"Someone has said that Texas State documents are so voluminous and dry that bridges could be made of them. Voluminous? Yes. During the past fiscal year biennium of 1928-30 the State of Texas published around two hundred fifty titles, not to mention legislative bills, resolutions and daily journals. Business forms and routine circulars are not included, as they are not regarded as State documents. Dry? That depends partly on the reader's interest. Useful? They are indispensable to those who know. No one begrudges the quarter of a million dollars, more or less, that the State invested the last biennium in printing them.
The great mass of scientific, scholarly, practical, and popular information is printed by the State with no thought to make any money for itself or for any of the investigators and scribes through whom the information is dug out and assembled. The State knows that its work is good, and its publications are part of the purpose to benefit directly or indirectly the nearly six million people within its jurisdiction and to do its bit toward furthering human knowledge as a whole. With the exception of the court reports, rarely is a Texas State document copyrighted. To copyright it would defeat the purpose. Anyone desiring to quote from or use in any way any information or even wording is welcome to do so. The more widely the information is disseminated, the more useful the publication becomes. With unusual exceptions, the person ordering a Texas State document does not even pay postage. The State investigates, complies the results, prints them, wraps them up, licks the postage stamps, and sends them over the State with not even a charge for its good will. Naturally, ethical considerations, as in everything, demand that undue advantage be not taken. Madam Grundy recalls only one instance in which a Texas State document was stolen, reprinted under personal manes, and sold for profit . . . ."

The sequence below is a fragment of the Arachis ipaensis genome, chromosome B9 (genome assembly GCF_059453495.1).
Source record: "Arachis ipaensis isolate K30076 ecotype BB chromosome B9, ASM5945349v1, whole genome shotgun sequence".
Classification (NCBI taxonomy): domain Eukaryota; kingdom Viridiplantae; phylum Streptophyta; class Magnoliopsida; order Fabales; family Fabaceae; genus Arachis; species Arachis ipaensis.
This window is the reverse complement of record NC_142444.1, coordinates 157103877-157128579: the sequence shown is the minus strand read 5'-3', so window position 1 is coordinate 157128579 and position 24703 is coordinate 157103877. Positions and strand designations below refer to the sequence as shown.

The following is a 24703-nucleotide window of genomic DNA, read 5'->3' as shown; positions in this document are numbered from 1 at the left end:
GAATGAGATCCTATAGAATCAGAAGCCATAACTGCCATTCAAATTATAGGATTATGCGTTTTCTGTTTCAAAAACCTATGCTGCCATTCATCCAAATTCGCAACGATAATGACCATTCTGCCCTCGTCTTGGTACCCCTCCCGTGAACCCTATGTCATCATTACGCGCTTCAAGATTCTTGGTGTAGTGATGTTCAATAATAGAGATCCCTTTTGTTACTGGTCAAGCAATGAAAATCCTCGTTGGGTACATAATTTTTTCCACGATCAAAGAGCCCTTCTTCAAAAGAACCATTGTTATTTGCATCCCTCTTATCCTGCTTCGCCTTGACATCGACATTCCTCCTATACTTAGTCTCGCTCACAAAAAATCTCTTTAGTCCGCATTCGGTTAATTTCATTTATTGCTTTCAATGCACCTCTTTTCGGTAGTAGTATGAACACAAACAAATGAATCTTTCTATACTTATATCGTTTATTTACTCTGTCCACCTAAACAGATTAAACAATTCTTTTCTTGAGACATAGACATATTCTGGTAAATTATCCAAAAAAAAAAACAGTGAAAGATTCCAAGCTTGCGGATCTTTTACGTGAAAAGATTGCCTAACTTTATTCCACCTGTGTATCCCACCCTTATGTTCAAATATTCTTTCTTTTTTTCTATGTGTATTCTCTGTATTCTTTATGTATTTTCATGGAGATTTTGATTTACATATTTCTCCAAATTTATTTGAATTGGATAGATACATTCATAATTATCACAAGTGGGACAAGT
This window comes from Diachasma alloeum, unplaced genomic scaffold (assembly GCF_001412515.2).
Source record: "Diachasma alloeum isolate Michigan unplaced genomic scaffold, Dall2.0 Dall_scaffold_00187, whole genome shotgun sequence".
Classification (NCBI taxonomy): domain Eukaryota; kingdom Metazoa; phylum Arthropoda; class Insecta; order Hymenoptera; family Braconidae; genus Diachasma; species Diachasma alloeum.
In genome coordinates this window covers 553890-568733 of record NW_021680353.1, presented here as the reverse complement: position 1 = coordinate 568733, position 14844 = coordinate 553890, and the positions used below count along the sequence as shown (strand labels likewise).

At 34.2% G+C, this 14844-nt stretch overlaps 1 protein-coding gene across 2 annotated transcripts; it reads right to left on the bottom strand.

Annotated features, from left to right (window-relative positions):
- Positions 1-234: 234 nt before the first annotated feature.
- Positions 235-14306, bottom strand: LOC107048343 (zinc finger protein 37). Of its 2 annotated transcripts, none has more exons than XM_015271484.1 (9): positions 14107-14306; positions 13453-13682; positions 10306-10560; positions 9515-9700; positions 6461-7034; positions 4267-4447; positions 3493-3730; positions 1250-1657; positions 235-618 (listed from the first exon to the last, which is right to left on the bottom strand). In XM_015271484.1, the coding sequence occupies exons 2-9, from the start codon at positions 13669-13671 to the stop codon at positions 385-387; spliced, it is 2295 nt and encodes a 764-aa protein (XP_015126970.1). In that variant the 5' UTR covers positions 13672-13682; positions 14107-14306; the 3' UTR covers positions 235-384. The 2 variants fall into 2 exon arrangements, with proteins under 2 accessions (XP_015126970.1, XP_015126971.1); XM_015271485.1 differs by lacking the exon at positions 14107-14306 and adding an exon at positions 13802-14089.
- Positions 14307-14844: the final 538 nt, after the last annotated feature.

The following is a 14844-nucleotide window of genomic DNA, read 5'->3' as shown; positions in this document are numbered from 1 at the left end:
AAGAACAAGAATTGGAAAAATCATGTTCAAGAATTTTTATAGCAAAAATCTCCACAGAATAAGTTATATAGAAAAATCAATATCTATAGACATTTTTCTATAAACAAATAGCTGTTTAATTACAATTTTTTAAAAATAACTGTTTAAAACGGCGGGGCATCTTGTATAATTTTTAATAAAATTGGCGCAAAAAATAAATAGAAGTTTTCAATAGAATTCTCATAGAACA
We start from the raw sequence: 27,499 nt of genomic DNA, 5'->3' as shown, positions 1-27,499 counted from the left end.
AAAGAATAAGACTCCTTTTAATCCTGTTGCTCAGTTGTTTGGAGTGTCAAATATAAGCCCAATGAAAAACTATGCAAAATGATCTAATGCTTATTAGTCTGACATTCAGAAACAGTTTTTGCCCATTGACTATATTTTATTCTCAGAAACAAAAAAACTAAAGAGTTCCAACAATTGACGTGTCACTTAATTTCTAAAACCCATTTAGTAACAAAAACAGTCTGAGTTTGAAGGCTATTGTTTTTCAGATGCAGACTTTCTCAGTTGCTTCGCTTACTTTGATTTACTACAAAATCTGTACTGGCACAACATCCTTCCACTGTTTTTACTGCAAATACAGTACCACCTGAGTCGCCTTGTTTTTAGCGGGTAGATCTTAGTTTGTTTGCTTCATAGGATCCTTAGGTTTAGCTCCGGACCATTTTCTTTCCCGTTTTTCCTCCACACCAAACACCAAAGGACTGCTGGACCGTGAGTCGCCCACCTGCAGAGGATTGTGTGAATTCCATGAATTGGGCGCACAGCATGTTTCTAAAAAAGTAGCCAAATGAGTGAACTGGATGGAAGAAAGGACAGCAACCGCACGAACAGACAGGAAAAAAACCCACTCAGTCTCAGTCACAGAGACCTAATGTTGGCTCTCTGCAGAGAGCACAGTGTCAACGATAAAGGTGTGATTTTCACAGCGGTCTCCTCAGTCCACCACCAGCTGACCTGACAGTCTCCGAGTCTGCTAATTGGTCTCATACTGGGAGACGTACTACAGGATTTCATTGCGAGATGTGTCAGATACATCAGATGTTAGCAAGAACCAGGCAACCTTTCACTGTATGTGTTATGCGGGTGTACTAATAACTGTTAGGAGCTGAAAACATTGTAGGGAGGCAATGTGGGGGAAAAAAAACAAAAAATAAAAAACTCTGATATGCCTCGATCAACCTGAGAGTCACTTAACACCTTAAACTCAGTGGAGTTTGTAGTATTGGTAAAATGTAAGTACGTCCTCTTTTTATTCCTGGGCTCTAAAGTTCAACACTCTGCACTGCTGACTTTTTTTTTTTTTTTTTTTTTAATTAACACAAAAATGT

July, 1932 (News Notes, vol. 8, no. 3, page 10) "A Key to the White House Conference"

"The publication of the White House Conference on Child Health and Protection, when complete, will represent the most comprehensive library of childhood which has yet been assembled. More than half of the total forty volumes are now off the press. Each new book appearing sets in motion again the every-widening circle of interest in the Conference findings.
The reports in the volumes now available are serving as guides for workers in many specialized fields of child welfare. One volume, however, White House Conference, 1030 - tells the whole story of the Conference briefly and in a very readable fashion, and is finding its way onto book shelves in private homes as well as into the reference libraries of leaders of civic and social groups.
As a large edition of the book was published, it has been possible to make an attractive board edition available at fifty cents, including postage. There is also a cloth edition at $2.00. The book may be obtained through the Conference office, Interior Building, Washington, D.C."

January, 1933 (News Notes, vol. 9, no. 1, page 14) "A Layman Selects His Christmas Presents"

Submitted by Hubert Roussel, [Rice College]

[Note: This little article will bring a smile to all documents librarians who have their own secret list of humorous titles hidden away and proves that "stupid pet trick" style newspaper articles on government pamphlets are not a new idea.]

"Wonders of our Washington government are never so clear to these dim, fading eyes as they become at this particular season. As Christmas approaches each year, the mail brings to our door a form letter from some member of congress, calling attention to free bulletins printed by the U.S. Department of Agriculture. Our representative says, with a generous wave of the hand, that "while the supply lasts" we can have any five for the asking. Incidentally, the supply never seems to run low.
This year, probably owing to rigid governmental economy, we have only a total of 586 subjects to choose from. We are really beginning to fell the depression at last. However, though the list is a little disappointing, we shall try to skimp along with the U.S. Department of Agriculture, and have chosen the five booklets we would like in our stocking on Christmas morning - provided we then have any stocking.